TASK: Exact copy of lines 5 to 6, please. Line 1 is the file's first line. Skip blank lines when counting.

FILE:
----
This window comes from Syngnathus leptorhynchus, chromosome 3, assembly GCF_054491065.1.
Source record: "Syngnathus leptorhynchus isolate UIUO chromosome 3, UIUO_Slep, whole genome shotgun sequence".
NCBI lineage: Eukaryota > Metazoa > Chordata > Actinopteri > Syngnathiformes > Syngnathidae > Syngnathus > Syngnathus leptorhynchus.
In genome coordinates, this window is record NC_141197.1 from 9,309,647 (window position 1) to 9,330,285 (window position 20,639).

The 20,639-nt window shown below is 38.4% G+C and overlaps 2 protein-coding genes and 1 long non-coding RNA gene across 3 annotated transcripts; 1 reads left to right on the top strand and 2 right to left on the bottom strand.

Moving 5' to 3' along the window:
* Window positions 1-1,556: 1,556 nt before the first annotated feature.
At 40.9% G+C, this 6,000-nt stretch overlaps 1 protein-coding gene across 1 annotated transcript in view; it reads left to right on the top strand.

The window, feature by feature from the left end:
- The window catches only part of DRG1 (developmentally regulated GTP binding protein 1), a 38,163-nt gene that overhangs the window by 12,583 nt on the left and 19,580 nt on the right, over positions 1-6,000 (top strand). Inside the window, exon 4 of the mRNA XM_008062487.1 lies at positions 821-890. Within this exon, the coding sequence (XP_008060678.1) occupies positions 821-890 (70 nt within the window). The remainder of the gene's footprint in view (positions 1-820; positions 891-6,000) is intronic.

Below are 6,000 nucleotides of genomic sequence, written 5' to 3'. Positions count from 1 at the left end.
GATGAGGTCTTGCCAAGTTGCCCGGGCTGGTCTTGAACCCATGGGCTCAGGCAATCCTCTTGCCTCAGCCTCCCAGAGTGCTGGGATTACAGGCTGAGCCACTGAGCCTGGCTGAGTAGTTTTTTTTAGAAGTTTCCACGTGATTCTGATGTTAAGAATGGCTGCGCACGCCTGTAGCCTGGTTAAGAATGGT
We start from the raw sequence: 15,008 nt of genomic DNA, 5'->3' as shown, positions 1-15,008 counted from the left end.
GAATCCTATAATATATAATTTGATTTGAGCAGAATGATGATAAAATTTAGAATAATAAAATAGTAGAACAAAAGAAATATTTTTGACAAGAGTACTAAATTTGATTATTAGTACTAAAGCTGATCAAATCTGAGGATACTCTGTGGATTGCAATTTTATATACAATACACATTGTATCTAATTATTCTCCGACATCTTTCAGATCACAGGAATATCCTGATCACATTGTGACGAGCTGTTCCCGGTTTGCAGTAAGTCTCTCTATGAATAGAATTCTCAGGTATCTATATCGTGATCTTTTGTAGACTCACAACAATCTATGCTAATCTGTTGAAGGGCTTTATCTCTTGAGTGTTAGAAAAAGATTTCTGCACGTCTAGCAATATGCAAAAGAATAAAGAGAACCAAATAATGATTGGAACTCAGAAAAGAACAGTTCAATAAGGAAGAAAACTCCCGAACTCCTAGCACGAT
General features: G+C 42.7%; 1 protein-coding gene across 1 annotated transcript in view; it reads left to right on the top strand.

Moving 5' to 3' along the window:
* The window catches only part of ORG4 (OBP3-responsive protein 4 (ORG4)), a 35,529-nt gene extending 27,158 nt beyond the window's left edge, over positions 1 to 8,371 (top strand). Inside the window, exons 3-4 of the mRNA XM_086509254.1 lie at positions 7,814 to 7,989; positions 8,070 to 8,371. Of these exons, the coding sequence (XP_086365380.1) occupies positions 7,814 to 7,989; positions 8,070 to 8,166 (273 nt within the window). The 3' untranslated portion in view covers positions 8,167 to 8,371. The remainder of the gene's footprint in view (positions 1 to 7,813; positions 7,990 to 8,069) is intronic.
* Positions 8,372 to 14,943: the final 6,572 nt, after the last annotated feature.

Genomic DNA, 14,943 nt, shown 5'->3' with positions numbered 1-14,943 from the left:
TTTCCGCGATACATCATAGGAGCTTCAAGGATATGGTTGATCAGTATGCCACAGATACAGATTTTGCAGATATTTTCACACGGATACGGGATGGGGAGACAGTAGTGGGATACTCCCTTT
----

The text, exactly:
The 20,639-nt window shown below is 38.4% G+C and overlaps 2 protein-coding genes and 1 long non-coding RNA gene across 3 annotated transcripts; 1 reads left to right on the top strand and 2 right to left on the bottom strand.

Moving 5' to 3' along the window: